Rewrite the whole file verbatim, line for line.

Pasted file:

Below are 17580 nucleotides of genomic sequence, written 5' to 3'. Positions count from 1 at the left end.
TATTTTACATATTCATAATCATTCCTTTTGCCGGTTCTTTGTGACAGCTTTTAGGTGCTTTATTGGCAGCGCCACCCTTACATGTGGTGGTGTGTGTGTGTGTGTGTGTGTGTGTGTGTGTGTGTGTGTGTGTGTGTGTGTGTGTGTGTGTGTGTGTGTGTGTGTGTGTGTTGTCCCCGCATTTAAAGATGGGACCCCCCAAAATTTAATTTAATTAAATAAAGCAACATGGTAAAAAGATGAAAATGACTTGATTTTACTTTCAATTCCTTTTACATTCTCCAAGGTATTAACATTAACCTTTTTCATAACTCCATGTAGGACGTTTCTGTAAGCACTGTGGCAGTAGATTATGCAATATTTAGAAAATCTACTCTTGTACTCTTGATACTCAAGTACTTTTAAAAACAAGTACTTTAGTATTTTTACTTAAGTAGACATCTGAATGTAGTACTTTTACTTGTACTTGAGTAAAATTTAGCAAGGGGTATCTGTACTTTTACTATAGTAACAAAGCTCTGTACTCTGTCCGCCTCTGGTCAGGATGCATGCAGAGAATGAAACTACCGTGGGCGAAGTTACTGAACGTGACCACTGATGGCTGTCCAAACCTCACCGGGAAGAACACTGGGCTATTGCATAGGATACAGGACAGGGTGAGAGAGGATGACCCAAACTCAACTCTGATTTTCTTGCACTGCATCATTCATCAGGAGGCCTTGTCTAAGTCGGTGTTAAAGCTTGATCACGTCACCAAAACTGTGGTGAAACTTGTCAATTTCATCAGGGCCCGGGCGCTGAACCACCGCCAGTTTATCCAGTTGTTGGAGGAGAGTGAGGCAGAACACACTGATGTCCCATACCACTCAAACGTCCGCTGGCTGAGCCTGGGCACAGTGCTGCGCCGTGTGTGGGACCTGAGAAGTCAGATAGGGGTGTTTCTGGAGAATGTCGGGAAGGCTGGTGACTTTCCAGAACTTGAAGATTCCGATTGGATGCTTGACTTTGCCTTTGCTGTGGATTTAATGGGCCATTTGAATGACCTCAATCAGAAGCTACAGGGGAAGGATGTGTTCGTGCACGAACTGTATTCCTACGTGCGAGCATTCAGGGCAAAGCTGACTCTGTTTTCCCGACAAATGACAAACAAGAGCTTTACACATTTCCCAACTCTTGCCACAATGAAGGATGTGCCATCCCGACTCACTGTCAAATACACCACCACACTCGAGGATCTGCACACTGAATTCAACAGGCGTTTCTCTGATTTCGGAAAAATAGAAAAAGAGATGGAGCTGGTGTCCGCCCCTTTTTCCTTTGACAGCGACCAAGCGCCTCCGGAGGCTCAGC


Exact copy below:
Below are 17580 nucleotides of genomic sequence, written 5' to 3'. Positions count from 1 at the left end.
TATTTTACATATTCATAATCATTCCTTTTGCCGGTTCTTTGTGACAGCTTTTAGGTGCTTTATTGGCAGCGCCACCCTTACATGTGGTGGTGTGTGTGTGTGTGTGTGTGTGTGTGTGTGTGTGTGTGTGTGTGTGTGTGTGTGTGTGTGTGTGTGTGTGTGTGTGTGTGTTGTCCCCGCATTTAAAGATGGGACCCCCCAAAATTTAATTTAATTAAATAAAGCAACATGGTAAAAAGATGAAAATGACTTGATTTTACTTTCAATTCCTTTTACATTCTCCAAGGTATTAACATTAACCTTTTTCATAACTCCATGTAGGACGTTTCTGTAAGCACTGTGGCAGTAGATTATGCAATATTTAGAAAATCTACTCTTGTACTCTTGATACTCAAGTACTTTTAAAAACAAGTACTTTAGTATTTTTACTTAAGTAGACATCTGAATGTAGTACTTTTACTTGTACTTGAGTAAAATTTAGCAAGGGGTATCTGTACTTTTACTATAGTAACAAAGCTCTGTACTCTGTCCGCCTCTGGTCAGGATGCATGCAGAGAATGAAACTACCGTGGGCGAAGTTACTGAACGTGACCACTGATGGCTGTCCAAACCTCACCGGGAAGAACACTGGGCTATTGCATAGGATACAGGACAGGGTGAGAGAGGATGACCCAAACTCAACTCTGATTTTCTTGCACTGCATCATTCATCAGGAGGCCTTGTCTAAGTCGGTGTTAAAGCTTGATCACGTCACCAAAACTGTGGTGAAACTTGTCAATTTCATCAGGGCCCGGGCGCTGAACCACCGCCAGTTTATCCAGTTGTTGGAGGAGAGTGAGGCAGAACACACTGATGTCCCATACCACTCAAACGTCCGCTGGCTGAGCCTGGGCACAGTGCTGCGCCGTGTGTGGGACCTGAGAAGTCAGATAGGGGTGTTTCTGGAGAATGTCGGGAAGGCTGGTGACTTTCCAGAACTTGAAGATTCCGATTGGATGCTTGACTTTGCCTTTGCTGTGGATTTAATGGGCCATTTGAATGACCTCAATCAGAAGCTACAGGGGAAGGATGTGTTCGTGCACGAACTGTATTCCTACGTGCGAGCATTCAGGGCAAAGCTGACTCTGTTTTCCCGACAAATGACAAACAAGAGCTTTACACATTTCCCAACTCTTGCCACAATGAAGGATGTGCCATCCCGACTCACTGTCAAATACACCACCACACTCGAGGATCTGCACACTGAATTCAACAGGCGTTTCTCTGATTTCGGAAAAATAGAAAAAGAGATGGAGCTGGTGTCCGCCCCTTTTTCCTTTGACAGCGACCAAGCGCCTCCGGAGGCTCAGC